I attended the management reunion a few weeks ago in Texas with about 100 people who were there. I was amazed at the passion and the dedication and the friendship that was coming out of these three days in San Antonio. I find the same thing when I visit Austin or the Boulder campus, and I talk to students, or I participate in a graduation ceremony. I feel this passion, this enthusiasm, this friendship that goes along, which enables me to say that we’re a big family.
Kirk Bachmann: So well said. We are a family, indeed. Everything that we produce and present to our guests is a reflection of us. It’s a reflection of our passion, our hard work. I believe that we need to remain true to our traditions, and that’s where Escoffier comes in.
But just like Escoffier 100 years ago, innovation will come in the form of technology, artificial intelligence. As long as we remain a family, as long as we remain committed to the fundamental original techniques, I think we’re on the right path.
Kirk Bachmann: I think, like the collaboration between Escoffier and Ritz, and the collaboration between Escoffier and Larson, I think the collaboration between Escoffier and AI will be just fine, as long as we remain committed to the tenets that got us here.
I would be remiss, Michel. We’ve skied together. I know that you enjoy the outdoors and activity. I know that you’re a big, big fan of Formula One Racing. I would be remiss if I didn’t ask how you felt about…. One, where did this love for speed come from? And number two, how are you feeling about this season? I’m still pulling for my British racer.
Michel Escoffier: Since last Sunday, I suggested we don’t talk about Formula One anymore. We can talk about the 24 Hours of Le Mans.
Kirk Bachmann: Okay.
Michel Escoffier: Because I was educated in Italy. I started my school in Italy. I lived there between the ages of six and thirteen. As I said before, my father was, those years, he was president of Shell in Italy. Shell was already helping Ferrari financially in the races. One year, he did the major mistake to take me in ‘56 with him to Maranello for the mystery loop. Ferrari’s crest really comforts and all this. Those were the years when – only the older people will understand what I’m saying – that the drivers for Ferrari were people like Fangio, Hawthorn, or Collins. My eyes were popping out. I was thirteen then.
Since then, I’ve been an irrevocable fan of Ferrari even when we don’t win. From last Sunday onwards, we’ve made our day from the rest of the years because imagine that Ferrari came back after fifty years of absence. For the first time, they run into the top class, and they win the race which is one of the three most important races in the world, with the 500 miles of Indianapolis and maybe Monaco. That was a great relief, at least.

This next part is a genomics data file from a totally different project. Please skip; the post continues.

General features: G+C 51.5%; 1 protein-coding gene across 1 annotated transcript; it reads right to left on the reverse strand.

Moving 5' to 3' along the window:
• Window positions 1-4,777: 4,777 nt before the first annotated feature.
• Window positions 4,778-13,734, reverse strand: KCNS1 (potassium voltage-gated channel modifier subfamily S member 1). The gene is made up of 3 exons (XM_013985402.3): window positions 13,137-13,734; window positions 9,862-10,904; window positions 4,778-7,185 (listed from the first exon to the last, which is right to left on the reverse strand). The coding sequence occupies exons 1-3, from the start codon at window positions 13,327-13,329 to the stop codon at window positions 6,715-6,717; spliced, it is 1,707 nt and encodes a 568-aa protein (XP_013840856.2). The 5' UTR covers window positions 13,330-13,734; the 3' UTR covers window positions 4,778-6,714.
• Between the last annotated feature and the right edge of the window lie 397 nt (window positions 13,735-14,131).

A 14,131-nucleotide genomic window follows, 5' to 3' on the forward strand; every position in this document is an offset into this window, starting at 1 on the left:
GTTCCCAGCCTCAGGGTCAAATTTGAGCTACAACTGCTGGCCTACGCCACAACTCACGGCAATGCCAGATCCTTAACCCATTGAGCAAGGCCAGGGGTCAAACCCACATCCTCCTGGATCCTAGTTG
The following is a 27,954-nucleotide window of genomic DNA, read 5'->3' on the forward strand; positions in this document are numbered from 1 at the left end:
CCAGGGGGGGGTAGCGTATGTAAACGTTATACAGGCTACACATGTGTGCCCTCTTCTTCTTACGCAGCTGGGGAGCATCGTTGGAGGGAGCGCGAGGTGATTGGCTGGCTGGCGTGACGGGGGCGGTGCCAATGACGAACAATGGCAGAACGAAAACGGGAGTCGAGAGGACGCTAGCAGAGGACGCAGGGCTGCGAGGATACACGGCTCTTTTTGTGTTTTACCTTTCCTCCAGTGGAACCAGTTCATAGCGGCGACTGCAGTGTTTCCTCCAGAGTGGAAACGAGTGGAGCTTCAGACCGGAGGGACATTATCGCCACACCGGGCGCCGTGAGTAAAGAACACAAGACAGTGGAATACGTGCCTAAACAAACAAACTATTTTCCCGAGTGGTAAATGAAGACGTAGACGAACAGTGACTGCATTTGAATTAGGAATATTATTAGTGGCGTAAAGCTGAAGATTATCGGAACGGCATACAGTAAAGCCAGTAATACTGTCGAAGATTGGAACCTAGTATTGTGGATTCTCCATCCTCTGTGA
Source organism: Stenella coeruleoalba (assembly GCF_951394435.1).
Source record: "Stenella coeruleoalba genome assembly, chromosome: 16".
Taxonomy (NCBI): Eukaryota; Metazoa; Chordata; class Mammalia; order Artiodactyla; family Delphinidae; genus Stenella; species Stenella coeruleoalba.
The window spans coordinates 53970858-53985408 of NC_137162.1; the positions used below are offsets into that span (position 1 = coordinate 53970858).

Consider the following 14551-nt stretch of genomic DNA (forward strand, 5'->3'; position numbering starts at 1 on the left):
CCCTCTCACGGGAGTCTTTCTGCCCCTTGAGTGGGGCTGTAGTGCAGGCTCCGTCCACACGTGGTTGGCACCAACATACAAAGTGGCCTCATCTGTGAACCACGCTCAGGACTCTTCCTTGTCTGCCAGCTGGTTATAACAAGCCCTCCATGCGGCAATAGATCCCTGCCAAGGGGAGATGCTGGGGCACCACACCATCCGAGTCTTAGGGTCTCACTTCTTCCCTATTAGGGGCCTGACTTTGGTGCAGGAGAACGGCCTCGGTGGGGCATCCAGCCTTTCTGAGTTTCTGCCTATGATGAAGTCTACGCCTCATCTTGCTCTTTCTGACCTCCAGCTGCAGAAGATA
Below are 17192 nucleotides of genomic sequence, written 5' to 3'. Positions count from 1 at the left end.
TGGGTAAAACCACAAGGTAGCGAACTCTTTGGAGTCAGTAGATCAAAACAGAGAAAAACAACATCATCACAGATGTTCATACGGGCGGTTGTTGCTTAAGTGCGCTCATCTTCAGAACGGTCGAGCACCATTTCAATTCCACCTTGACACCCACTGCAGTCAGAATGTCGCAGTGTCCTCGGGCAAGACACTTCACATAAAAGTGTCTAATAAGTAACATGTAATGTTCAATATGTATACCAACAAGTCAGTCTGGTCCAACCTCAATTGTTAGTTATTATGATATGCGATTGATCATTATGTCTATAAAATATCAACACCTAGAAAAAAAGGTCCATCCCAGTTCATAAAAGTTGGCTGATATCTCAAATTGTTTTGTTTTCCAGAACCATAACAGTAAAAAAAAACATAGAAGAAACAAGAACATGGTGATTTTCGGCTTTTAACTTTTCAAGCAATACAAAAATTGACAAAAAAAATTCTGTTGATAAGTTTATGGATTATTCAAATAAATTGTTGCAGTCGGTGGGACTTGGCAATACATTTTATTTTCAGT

I agree that this year we’re going to suffer. There’s a problem with Formula One, not just this year. It’s been like this since the years of Michael Schumacher and Ferrari. After that we have Vettel and Red Bull and then Hamilton and then Mercedes. Now we have Verstappen and Red Bull again. The fact is there are three or four drivers who can all become world champion, and it’s only the one that will have the best car who does it. If you put any one of the Charles Luclerc or Lewis Hamilton in the Red Bull – I hope they don’t hear that. Only our culinary friends will share this – they would win as well. There’s not enough fight, in other words, because the cars are not at the same level as they were.
During the 24 Hours of Le Mans which, lately, was a fascinating race. Because an hour and a half before the end, the Ferrari was in the lead. [It] was ten seconds ahead of the Toyota behind them. Very much until the end, nobody knew who would win the race.
Kirk Bachmann: I love your passion. I’m going to keep watching, but I love your passion.
Kirk Bachmann: Michel, the name of our podcast is The Ultimate Dish. I think I know how you’re going to answer this. But in your mind, what is the ultimate dish – or the ultimate memory of a dish?
Michel Escoffier: The ultimate cooking experience. Culinary experience.
Kirk Bachmann: Even better.
Michel Escoffier: Ultimate culinary experience. It’s something I think I’ve experienced and I’m probably the only person in the world to have done that. As I mentioned before, in 1996, the foundation decided to recreate the Diner d’Epicure, the Epicurean Dinner, world-wide. We actually, in the end, the result was quite amazing. We had 157 restaurants who served – most of them – the same day, but sometimes it wasn’t possible so they did it the day before or the day after. They served the same menu on the five continents in 157 restaurants. This is without counting the schools.